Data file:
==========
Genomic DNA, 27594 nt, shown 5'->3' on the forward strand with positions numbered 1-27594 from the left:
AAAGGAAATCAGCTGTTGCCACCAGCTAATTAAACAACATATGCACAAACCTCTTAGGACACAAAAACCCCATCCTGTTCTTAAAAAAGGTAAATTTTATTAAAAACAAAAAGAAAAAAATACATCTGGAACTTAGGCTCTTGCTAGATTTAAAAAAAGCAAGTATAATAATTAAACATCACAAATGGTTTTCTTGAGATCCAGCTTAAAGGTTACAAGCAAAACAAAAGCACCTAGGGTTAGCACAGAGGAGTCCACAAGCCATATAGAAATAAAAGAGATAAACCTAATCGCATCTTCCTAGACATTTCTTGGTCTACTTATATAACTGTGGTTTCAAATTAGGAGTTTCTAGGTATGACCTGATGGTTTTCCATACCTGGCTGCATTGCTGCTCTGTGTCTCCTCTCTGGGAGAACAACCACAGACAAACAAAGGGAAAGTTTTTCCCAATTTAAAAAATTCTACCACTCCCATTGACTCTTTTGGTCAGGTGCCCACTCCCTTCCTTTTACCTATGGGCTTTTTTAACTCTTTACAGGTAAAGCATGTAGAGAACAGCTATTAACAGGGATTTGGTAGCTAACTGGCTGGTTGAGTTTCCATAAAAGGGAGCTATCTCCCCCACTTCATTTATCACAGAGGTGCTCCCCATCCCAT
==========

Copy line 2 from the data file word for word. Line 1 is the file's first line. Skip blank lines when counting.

AAAGGAAATCAGCTGTTGCCACCAGCTAATTAAACAACATATGCACAAACCTCTTAGGACACAAAAACCCCATCCTGTTCTTAAAAAAGGTAAATTTTATTAAAAACAAAAAGAAAAAAATACATCTGGAACTTAGGCTCTTGCTAGATTTAAAAAAAGCAAGTATAATAATTAAACATCACAAATGGTTTTCTTGAGATCCAGCTTAAAGGTTACAAGCAAAACAAAAGCACCTAGGGTTAGCACAGAGGAGTCCACAAGCCATATAGAAATAAAAGAGATAAACCTAATCGCATCTTCCTAGACATTTCTTGGTCTACTTATATAACTGTGGTTTCAAATTAGGAGTTTCTAGGTATGACCTGATGGTTTTCCATACCTGGCTGCATTGCTGCTCTGTGTCTCCTCTCTGGGAGAACAACCACAGACAAACAAAGGGAAAGTTTTTCCCAATTTAAAAAATTCTACCACTCCCATTGACTCTTTTGGTCAGGTGCCCACTCCCTTCCTTTTACCTATGGGCTTTTTTAACTCTTTACAGGTAAAGCATGTAGAGAACAGCTATTAACAGGGATTTGGTAGCTAACTGGCTGGTTGAGTTTCCATAAAAGGGAGCTATCTCCCCCACTTCATTTATCACAGAGGTGCTCCCCATCCCAT